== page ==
11. >That isn't exactly what I was saying, but my remarks wouldn't post in full. I'd say check your email if you're interested in what all I had to say, but I think it's pretty clear that you aren't going to consider anything I have to say in a meaningful way. I'm sorry I sullied your Internet with my cloying attempts at validation. Good day.

  12. >As a male creator who frequently has female main characters or strong female characters (In the past 7 comics I've done, and including the one running now, I've had 4 of them have female leads.), I have to give you a huge THANK YOU! I really try to stay away from the advertising (or even storywriting) tactic of "BOOBIES!" unless necessary to the story. While yes, I can go back to Bill Engvall's "I'm just a guy" argument for the fact that "sexy" is not a bad idea, the biggest problem here is that the ads depicted don't say anything about the comic. Wayward Sons is a huge offender in this, as are many of the comics in the list. The advertise boobs, but you go to the site and it's not sexy or it doesn't have that type of story to it.Rival Angels actually is about female wrestling, and that ad shows a character in a costume she wears in the comic in a full body shot. I don't find fault there, even if it does have hints of pandering.Flipside was originally about sexuality, and the ad there is from one of the chapter pages. At the time it fit that storyline and yes it totally does fall into cheesecake mode, it at least has some connection.But then you get things like Wayward Sons, Treading Ground (which has a distinct lack of sex despite advertising it in the banner not only with the naked girl but also the tagline), and oh geez Wireheads what happened there…ugh.I'm a firm believer in writing what you know, even in a fantasy or other wild setting. The girls I hang out with (and I hang out with quite a few) are strong and capable of many things. Sure I went to college, and I have met girls who fall into this other stereotype, but that's hardly the majority.Also, thanks Rosalarian for linking this😛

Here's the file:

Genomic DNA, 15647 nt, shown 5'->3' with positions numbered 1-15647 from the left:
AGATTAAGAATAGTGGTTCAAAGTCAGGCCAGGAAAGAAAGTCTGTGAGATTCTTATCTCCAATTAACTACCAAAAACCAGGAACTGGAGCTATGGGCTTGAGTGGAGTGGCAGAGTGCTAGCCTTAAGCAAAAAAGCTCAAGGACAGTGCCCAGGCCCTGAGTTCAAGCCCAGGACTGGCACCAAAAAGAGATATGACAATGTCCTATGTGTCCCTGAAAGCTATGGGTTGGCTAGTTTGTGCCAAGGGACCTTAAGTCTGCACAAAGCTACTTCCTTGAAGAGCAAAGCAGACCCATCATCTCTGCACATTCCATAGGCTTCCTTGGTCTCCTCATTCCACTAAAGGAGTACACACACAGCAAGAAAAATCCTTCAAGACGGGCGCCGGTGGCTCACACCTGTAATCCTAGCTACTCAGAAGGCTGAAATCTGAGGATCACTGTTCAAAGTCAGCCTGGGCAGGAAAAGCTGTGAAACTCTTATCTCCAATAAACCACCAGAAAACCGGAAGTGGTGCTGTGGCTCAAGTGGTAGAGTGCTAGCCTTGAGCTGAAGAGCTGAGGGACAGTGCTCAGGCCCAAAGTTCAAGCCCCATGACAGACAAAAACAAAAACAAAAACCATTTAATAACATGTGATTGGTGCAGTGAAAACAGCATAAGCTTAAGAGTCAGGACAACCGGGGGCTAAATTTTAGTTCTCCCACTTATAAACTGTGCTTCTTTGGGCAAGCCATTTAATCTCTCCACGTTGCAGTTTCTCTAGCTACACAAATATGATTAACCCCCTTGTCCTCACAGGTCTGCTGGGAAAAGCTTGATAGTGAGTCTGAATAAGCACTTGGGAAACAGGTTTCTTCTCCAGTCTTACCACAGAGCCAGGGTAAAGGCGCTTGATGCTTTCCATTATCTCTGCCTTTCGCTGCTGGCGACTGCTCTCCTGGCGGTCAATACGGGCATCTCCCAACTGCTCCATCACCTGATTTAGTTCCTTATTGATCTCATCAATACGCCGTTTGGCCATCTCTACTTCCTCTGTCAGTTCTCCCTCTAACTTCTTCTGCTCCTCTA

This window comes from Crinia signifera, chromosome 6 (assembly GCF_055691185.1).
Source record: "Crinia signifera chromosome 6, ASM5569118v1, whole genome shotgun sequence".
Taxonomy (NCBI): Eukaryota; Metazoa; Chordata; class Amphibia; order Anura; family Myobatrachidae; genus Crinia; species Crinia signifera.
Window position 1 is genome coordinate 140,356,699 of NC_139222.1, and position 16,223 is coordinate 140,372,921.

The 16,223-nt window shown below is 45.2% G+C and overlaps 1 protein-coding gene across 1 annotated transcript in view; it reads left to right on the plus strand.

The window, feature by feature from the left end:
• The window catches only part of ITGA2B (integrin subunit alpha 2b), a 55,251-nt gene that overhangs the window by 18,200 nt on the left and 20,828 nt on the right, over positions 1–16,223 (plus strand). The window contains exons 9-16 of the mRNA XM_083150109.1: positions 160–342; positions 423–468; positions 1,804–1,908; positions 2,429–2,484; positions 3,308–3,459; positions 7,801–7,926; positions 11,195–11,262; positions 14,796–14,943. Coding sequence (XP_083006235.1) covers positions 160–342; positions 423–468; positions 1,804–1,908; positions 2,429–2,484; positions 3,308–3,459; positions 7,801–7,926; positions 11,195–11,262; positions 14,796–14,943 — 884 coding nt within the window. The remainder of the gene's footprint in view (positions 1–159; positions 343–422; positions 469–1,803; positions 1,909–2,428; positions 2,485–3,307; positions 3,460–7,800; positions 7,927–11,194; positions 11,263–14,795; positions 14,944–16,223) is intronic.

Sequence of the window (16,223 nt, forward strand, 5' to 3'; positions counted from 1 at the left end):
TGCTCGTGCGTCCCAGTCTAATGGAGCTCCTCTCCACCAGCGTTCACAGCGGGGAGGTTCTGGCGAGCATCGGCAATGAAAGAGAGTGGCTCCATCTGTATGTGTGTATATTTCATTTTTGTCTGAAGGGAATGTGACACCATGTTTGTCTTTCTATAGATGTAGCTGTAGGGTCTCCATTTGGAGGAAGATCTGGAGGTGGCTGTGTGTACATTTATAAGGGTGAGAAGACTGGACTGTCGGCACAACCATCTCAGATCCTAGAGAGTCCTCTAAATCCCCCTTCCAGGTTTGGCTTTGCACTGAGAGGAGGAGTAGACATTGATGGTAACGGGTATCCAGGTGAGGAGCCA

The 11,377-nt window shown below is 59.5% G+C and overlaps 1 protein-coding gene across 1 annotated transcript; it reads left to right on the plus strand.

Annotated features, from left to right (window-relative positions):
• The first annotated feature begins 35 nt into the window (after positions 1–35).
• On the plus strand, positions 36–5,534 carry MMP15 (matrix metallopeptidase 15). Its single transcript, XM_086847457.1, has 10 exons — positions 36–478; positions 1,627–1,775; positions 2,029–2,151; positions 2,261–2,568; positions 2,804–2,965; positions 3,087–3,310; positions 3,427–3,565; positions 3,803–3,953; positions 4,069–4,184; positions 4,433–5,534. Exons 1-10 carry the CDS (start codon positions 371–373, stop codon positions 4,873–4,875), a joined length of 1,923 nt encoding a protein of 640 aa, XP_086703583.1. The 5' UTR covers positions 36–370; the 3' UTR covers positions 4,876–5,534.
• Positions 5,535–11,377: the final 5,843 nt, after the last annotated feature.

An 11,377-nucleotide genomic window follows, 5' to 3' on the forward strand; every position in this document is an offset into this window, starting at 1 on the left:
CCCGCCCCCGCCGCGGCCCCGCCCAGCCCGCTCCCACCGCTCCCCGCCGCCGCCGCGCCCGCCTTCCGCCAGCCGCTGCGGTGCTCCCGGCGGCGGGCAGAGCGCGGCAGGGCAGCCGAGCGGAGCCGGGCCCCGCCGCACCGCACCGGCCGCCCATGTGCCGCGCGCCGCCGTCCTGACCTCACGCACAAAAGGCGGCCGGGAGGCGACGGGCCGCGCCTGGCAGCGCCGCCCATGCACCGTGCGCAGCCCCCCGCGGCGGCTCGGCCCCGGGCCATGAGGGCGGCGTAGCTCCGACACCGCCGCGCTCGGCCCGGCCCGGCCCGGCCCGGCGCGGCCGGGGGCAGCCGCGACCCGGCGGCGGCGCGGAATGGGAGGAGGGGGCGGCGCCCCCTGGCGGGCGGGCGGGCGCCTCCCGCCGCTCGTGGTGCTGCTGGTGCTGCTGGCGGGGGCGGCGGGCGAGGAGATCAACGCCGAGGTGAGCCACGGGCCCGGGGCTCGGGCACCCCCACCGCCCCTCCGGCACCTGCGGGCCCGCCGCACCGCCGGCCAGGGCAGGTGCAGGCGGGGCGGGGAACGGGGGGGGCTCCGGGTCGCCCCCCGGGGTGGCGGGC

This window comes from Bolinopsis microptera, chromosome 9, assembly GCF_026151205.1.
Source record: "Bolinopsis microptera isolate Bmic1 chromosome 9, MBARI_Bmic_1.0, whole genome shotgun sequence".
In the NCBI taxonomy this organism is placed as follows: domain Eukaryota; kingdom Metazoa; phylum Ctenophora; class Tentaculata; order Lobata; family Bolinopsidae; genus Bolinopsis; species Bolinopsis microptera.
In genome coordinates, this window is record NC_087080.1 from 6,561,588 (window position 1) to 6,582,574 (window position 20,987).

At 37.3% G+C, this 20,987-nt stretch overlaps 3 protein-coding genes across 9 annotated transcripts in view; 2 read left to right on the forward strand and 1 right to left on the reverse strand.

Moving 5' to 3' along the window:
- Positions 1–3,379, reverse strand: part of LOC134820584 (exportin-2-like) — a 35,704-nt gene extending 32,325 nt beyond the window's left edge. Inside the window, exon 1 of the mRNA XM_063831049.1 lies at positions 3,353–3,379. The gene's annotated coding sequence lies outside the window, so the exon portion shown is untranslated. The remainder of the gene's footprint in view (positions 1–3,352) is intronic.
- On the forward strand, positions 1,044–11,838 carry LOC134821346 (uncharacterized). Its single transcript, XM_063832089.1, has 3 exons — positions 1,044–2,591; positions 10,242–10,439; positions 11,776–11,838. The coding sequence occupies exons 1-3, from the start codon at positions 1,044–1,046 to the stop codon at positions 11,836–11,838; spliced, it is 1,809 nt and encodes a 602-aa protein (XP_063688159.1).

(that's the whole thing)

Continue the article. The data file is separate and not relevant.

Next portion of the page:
13. >I'll admit I actually read Rival Angels despite hating wrestling. I still stuck it in there because from the banner you'd never know it was actually a good comic.